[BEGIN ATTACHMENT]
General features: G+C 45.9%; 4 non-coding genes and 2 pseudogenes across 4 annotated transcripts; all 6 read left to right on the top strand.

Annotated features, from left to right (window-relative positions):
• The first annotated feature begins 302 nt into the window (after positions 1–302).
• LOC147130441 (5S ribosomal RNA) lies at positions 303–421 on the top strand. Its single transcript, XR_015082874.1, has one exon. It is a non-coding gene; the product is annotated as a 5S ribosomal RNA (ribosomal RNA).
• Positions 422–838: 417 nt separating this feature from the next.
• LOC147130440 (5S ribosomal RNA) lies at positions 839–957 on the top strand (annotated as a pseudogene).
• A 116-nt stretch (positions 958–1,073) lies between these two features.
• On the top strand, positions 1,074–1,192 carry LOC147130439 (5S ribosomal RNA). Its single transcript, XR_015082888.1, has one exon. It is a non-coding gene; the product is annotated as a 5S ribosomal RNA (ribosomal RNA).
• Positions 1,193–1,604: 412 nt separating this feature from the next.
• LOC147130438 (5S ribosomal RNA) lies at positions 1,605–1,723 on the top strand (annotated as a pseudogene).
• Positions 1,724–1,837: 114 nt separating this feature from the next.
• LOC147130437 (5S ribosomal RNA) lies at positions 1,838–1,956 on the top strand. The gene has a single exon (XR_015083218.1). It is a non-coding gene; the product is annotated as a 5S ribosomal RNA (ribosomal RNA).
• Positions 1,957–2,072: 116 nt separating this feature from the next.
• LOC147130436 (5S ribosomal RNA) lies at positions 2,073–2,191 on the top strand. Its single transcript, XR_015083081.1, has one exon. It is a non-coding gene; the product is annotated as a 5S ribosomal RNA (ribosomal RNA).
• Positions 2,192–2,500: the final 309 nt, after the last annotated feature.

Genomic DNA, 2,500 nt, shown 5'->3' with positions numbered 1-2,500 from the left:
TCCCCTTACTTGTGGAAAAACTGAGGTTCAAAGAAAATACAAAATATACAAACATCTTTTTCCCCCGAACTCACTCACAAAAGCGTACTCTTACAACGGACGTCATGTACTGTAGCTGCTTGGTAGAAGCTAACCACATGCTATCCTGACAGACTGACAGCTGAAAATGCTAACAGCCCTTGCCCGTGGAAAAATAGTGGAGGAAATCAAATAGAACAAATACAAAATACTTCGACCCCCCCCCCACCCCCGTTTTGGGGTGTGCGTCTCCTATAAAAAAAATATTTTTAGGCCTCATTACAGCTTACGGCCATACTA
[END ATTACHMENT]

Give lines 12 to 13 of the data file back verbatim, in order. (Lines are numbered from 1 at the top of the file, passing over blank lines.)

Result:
• LOC147130437 (5S ribosomal RNA) lies at positions 1,838–1,956 on the top strand. The gene has a single exon (XR_015083218.1). It is a non-coding gene; the product is annotated as a 5S ribosomal RNA (ribosomal RNA).
• Positions 1,957–2,072: 116 nt separating this feature from the next.